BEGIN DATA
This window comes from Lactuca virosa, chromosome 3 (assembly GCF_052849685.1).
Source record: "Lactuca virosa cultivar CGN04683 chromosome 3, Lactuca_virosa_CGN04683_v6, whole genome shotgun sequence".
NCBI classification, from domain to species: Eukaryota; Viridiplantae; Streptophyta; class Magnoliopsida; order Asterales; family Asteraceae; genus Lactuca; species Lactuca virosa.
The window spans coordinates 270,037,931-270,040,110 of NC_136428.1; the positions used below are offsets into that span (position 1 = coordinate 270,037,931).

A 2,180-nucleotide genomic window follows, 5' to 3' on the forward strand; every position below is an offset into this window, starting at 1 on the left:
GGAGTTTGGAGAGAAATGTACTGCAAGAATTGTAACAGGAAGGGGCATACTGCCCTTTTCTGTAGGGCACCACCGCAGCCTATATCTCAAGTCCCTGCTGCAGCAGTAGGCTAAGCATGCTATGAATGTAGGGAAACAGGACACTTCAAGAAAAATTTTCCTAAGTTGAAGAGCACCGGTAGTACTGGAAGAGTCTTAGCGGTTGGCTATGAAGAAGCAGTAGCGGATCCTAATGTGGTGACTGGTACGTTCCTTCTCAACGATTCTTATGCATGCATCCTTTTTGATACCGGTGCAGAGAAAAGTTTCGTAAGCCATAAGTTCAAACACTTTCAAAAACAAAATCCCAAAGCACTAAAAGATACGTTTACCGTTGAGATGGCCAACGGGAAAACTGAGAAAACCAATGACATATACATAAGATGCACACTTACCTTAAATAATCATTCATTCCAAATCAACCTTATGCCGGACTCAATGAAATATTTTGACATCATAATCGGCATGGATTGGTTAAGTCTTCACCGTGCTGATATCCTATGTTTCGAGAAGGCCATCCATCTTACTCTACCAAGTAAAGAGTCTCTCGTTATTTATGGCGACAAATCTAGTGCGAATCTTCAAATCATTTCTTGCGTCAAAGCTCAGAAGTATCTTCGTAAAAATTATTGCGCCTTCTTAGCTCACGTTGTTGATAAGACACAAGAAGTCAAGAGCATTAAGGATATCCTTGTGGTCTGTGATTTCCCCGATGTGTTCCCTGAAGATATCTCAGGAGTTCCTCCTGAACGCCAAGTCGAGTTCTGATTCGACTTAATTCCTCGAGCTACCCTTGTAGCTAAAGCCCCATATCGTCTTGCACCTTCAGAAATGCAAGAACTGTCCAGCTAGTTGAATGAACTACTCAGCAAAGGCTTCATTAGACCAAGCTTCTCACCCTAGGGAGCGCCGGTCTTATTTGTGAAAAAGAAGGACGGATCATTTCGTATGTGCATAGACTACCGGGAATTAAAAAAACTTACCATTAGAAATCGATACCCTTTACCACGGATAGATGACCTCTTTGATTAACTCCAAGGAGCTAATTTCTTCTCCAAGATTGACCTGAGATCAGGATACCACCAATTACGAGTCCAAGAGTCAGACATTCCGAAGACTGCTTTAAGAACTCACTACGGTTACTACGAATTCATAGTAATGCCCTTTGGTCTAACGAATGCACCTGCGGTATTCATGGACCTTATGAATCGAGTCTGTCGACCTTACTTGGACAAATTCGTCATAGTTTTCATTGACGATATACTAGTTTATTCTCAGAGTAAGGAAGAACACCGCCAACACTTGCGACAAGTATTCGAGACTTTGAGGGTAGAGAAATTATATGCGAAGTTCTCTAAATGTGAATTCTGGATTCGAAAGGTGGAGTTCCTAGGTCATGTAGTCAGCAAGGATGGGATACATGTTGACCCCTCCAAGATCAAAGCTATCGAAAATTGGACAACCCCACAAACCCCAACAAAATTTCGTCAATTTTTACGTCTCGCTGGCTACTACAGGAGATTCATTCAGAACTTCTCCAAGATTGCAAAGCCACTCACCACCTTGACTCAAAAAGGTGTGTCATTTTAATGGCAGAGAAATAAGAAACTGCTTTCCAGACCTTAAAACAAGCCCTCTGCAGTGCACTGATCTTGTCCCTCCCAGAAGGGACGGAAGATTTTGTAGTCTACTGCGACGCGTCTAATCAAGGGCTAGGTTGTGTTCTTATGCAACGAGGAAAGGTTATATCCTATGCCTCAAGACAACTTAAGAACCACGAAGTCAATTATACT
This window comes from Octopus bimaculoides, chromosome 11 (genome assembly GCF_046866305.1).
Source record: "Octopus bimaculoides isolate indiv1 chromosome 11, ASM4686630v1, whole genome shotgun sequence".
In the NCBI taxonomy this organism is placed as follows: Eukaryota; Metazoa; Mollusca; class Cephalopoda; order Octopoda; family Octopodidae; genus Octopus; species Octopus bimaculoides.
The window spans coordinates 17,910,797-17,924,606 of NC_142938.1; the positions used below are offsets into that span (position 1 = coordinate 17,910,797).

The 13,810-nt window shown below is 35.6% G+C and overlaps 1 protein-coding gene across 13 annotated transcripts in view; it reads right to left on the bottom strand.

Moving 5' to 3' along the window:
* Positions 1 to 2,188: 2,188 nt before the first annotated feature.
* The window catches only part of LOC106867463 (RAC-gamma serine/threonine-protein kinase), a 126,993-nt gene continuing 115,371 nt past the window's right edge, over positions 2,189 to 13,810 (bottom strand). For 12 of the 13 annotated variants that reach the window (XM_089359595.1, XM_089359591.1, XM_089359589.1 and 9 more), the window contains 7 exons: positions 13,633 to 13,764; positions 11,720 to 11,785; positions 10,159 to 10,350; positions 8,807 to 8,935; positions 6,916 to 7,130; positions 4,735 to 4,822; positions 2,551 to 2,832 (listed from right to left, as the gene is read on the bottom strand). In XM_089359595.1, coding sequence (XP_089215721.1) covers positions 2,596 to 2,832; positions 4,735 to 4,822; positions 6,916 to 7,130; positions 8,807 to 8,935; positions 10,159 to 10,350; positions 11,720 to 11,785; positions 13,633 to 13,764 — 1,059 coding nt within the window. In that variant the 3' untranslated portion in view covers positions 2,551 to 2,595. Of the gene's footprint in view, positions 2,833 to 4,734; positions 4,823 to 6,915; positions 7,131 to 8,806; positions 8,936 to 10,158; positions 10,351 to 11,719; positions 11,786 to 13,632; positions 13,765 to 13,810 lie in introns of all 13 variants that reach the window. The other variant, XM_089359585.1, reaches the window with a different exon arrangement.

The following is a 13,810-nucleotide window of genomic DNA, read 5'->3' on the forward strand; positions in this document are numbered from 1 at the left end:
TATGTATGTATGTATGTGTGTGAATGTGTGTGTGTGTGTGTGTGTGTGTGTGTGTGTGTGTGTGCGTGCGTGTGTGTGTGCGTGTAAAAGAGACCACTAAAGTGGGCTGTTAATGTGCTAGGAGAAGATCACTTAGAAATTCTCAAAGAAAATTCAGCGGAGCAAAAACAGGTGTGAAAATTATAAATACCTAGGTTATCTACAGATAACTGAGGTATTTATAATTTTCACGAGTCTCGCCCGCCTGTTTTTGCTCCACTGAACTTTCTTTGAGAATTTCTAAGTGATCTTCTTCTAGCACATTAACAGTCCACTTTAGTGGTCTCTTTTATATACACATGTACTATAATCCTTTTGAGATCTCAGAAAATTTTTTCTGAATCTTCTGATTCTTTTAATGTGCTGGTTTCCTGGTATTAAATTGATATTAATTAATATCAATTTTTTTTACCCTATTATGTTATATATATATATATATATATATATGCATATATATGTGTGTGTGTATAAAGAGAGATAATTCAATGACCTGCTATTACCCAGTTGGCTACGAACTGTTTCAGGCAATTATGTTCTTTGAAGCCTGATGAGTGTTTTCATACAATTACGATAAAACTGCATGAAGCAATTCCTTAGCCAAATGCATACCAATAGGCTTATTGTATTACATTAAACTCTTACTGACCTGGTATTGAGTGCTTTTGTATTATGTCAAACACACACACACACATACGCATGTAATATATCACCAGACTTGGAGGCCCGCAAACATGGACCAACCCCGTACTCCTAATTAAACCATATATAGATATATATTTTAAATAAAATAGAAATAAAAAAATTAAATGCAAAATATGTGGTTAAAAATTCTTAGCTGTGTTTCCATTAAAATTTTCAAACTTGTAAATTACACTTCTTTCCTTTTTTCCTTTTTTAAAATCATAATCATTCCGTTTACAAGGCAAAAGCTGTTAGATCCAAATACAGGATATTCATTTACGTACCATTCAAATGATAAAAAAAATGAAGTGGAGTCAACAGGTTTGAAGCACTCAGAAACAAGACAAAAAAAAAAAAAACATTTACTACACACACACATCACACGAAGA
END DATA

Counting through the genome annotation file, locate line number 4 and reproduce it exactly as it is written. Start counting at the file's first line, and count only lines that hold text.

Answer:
The window spans coordinates 270,037,931-270,040,110 of NC_136428.1; the positions used below are offsets into that span (position 1 = coordinate 270,037,931).